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The city of Helsinki returns to enhance its historical and artistic roots with an exhibition dedicated to the artist Vilho Henrik Lampi (Oulu, 1898-1936) displayed at the Helsinki Art Museum, on 18 October 2020.

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A talented artist with a literary and introspective breath, but almost unknown to the general public Vilho Henrik Lampi trained at the Academy of Fine Arts in Helsinki, then he returned to Liminka where he lives and works for the family farm. The artist committed suicide at the age of 37 and is distinguished by a painting imbued with magical Nordic realism, but at the same time sensitive to the artistic climate of German Expressionism, in particular, that of the existentialist current developed by the Die Brücke movement.

 

Vilho Lampi. Photo by Pekka Törmä. Courtesy HAM

 

The Helsinki exhibition focuses on the late production, between the twenties and thirties when Lampi made works full of introspection and sensitivity towards the most humble. A gaze into his social environment that echoes that of Vincent Van Gogh for Dutch rural society. The subjects most loved by the artist are farms, cultivated fields, rivers, animals, but farmers are the chosen subjects for a saga of images in which artist tells the Finnish rural world, made of a rough, but beautiful and generous nature, and women and men of goodwill, dedicated to the daily labors of the fields. Lampi has been able to portray the appearance and soul of his contemporaries with great skill and to grasp the soul of that countryside swept by wind and frost.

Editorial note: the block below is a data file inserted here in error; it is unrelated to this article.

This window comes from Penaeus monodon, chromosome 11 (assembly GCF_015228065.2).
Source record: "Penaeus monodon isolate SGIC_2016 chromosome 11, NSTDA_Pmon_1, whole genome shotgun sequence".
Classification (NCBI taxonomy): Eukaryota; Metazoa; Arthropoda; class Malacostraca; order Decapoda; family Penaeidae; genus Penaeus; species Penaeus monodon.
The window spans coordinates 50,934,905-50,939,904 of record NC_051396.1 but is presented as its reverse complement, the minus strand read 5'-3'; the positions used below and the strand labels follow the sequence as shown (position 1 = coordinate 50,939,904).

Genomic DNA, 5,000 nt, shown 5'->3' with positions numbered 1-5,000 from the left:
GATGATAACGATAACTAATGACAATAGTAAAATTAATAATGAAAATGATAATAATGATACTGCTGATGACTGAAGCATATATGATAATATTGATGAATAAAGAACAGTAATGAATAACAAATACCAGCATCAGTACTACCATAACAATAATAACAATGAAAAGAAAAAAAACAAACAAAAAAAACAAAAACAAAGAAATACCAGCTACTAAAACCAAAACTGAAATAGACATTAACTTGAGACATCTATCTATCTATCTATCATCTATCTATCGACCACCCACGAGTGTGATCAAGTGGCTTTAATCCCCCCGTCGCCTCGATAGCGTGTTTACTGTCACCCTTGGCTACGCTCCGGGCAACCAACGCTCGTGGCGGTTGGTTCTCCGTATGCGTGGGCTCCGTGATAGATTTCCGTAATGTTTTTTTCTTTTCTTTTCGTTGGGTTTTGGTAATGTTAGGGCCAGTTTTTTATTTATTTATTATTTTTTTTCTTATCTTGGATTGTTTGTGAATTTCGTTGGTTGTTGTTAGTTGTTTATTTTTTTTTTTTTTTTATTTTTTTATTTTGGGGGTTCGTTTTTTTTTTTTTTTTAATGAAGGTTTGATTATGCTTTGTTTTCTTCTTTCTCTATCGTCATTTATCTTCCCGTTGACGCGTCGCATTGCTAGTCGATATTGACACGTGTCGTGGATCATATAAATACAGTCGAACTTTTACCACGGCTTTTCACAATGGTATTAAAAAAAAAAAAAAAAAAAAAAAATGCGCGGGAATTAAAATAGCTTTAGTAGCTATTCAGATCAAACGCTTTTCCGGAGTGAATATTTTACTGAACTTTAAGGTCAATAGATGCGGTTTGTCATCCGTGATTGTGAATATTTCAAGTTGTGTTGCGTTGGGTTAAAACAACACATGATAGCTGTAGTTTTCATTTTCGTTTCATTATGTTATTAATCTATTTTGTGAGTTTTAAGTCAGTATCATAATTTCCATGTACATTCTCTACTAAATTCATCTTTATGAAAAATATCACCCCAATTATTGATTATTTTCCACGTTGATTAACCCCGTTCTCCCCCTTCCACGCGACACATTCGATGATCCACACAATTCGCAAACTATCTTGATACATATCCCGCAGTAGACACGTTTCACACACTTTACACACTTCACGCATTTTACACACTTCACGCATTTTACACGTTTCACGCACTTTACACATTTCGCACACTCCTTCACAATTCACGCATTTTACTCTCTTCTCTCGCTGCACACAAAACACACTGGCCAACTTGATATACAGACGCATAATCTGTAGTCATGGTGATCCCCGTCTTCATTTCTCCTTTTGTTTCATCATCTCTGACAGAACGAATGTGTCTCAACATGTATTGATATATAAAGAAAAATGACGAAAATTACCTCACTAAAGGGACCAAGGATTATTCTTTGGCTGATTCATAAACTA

For those who have to spend a while in Helsinki, close to this historical period is the program of Amos Rex: space which reopened in the summer of two years ago, inside the homonym city's cinema (dating back to 1936). This place retains part of the architecture of the time over which a modern structure designed by JKMM Architects is superimposed. The museum combines contemporary art exhibition with historical retrospectives. Amos Rex also hosts the collection of the art critic, architect, publisher, and entrepreneur Sigurd Fristerus, who was one of the most important characters of the twentieth century. Interested in late European Expressionism and the modernist current of his country, he put together a collection that is today’s material for an interesting aesthetic comparison between the two styles, as well as knowledge of minor painters but no less expressive in their work.

 

VilhoLampi, nayttelysivu makuva. Courtesy HAM


 

Cover image: Vilho Lampi, self-Portrait, 1929, work detail. Photo by Mika Friman. Courtesy HAM

Stay Tuned on Kooness magazine for more exciting news from the art world.
 

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